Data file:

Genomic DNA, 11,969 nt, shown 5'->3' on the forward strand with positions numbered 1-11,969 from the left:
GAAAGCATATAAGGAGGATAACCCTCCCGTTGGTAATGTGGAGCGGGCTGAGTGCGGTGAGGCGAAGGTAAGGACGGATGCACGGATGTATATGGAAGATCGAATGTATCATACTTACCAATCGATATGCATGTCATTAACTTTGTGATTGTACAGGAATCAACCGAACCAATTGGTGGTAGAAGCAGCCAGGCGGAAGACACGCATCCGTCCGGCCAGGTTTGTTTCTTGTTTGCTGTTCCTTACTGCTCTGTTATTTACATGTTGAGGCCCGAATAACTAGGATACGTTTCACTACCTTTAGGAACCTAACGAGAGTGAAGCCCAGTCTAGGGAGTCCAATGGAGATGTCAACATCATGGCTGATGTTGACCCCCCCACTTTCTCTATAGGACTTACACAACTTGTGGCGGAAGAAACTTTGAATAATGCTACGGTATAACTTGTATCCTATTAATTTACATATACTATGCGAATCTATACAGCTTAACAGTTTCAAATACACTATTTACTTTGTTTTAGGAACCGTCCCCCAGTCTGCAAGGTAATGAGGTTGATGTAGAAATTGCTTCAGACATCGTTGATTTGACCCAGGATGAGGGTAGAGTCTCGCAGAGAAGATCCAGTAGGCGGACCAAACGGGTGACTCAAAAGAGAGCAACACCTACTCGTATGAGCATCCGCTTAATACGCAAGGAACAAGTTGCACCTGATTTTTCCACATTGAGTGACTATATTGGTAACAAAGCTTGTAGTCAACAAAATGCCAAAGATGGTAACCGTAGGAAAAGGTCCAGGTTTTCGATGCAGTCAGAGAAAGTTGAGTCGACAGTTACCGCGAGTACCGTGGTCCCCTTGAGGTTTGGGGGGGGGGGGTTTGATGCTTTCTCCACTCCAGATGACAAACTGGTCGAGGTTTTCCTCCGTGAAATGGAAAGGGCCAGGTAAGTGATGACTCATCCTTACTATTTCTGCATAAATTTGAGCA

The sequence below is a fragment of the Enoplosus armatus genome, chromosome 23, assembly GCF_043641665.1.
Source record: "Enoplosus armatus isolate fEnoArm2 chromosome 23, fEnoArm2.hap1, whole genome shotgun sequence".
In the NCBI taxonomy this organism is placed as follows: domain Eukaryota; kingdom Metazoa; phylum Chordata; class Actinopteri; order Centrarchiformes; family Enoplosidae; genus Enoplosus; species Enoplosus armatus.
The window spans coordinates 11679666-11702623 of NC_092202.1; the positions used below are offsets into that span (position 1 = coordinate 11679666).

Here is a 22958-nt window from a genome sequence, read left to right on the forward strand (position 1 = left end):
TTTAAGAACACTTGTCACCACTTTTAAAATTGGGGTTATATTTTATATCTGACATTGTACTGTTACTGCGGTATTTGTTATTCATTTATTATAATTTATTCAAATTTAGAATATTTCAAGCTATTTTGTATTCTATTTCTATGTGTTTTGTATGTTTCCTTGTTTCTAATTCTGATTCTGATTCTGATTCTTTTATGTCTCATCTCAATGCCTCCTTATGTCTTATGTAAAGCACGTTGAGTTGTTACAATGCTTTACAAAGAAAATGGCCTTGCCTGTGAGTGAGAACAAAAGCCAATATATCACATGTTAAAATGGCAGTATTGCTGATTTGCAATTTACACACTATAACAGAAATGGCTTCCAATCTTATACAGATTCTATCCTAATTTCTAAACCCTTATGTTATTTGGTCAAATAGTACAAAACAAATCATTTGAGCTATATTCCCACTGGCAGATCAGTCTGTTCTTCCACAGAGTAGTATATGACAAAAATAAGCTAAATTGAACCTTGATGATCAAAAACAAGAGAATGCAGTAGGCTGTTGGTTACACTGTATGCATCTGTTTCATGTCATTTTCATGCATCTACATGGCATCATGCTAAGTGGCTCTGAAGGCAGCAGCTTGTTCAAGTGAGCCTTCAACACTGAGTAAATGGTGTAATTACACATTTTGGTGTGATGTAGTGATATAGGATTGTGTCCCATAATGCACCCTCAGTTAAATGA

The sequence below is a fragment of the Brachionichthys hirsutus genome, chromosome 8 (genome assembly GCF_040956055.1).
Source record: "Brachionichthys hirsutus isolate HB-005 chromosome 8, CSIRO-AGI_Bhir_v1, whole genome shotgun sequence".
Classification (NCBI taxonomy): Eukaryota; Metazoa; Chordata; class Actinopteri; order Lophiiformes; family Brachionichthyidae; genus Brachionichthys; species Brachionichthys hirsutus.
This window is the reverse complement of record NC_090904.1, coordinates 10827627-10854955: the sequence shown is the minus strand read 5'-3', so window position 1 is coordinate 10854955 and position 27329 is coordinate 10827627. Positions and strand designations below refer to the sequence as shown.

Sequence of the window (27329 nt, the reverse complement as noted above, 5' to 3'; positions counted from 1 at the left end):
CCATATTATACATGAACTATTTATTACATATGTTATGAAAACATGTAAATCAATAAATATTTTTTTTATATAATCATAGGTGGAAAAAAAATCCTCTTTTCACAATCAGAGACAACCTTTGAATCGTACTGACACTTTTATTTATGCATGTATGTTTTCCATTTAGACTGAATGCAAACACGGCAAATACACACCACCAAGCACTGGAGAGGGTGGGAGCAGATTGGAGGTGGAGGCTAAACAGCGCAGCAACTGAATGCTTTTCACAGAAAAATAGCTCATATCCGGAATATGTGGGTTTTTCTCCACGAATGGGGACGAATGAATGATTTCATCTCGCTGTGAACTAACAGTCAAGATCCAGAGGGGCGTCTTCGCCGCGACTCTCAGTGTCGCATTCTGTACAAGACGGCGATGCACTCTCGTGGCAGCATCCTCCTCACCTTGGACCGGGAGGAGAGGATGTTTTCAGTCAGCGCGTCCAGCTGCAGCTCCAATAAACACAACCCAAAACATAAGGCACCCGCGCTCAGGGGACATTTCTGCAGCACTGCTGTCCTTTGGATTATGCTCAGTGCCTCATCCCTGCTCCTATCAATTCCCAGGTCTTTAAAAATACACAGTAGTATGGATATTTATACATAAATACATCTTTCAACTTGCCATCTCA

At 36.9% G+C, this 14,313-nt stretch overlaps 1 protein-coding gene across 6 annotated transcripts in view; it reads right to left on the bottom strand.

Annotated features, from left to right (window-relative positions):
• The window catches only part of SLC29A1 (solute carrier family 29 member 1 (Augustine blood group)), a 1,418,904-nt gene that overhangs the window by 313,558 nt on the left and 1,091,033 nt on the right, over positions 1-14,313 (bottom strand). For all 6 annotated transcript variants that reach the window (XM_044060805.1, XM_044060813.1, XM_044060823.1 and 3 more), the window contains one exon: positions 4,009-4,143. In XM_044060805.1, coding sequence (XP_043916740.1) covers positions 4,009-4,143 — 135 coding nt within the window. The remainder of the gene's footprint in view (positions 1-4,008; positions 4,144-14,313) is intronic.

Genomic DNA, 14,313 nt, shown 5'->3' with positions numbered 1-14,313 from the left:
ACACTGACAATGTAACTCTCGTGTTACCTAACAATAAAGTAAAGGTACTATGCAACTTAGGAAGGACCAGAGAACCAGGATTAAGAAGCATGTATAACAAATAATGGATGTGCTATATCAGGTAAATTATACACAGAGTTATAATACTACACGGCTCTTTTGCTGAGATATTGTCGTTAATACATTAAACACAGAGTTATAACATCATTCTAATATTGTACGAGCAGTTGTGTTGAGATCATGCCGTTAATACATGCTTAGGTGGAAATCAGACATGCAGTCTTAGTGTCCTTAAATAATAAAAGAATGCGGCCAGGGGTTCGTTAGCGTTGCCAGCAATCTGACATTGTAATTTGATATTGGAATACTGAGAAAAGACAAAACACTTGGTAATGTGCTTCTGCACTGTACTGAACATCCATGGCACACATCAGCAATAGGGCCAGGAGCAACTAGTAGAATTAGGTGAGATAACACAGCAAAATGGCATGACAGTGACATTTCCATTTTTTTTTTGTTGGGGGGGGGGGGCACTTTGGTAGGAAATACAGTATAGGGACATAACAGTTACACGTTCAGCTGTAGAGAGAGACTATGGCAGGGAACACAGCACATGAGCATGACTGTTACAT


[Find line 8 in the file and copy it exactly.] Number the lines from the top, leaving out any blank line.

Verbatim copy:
TTTAAGAACACTTGTCACCACTTTTAAAATTGGGGTTATATTTTATATCTGACATTGTACTGTTACTGCGGTATTTGTTATTCATTTATTATAATTTATTCAAATTTAGAATATTTCAAGCTATTTTGTATTCTATTTCTATGTGTTTTGTATGTTTCCTTGTTTCTAATTCTGATTCTGATTCTGATTCTTTTATGTCTCATCTCAATGCCTCCTTATGTCTTATGTAAAGCACGTTGAGTTGTTACAATGCTTTACAAAGAAAATGGCCTTGCCTGTGAGTGAGAACAAAAGCCAATATATCACATGTTAAAATGGCAGTATTGCTGATTTGCAATTTACACACTATAACAGAAATGGCTTCCAATCTTATACAGATTCTATCCTAATTTCTAAACCCTTATGTTATTTGGTCAAATAGTACAAAACAAATCATTTGAGCTATATTCCCACTGGCAGATCAGTCTGTTCTTCCACAGAGTAGTATATGACAAAAATAAGCTAAATTGAACCTTGATGATCAAAAACAAGAGAATGCAGTAGGCTGTTGGTTACACTGTATGCATCTGTTTCATGTCATTTTCATGCATCTACATGGCATCATGCTAAGTGGCTCTGAAGGCAGCAGCTTGTTCAAGTGAGCCTTCAACACTGAGTAAATGGTGTAATTACACATTTTGGTGTGATGTAGTGATATAGGATTGTGTCCCATAATGCACCCTCAGTTAAATGA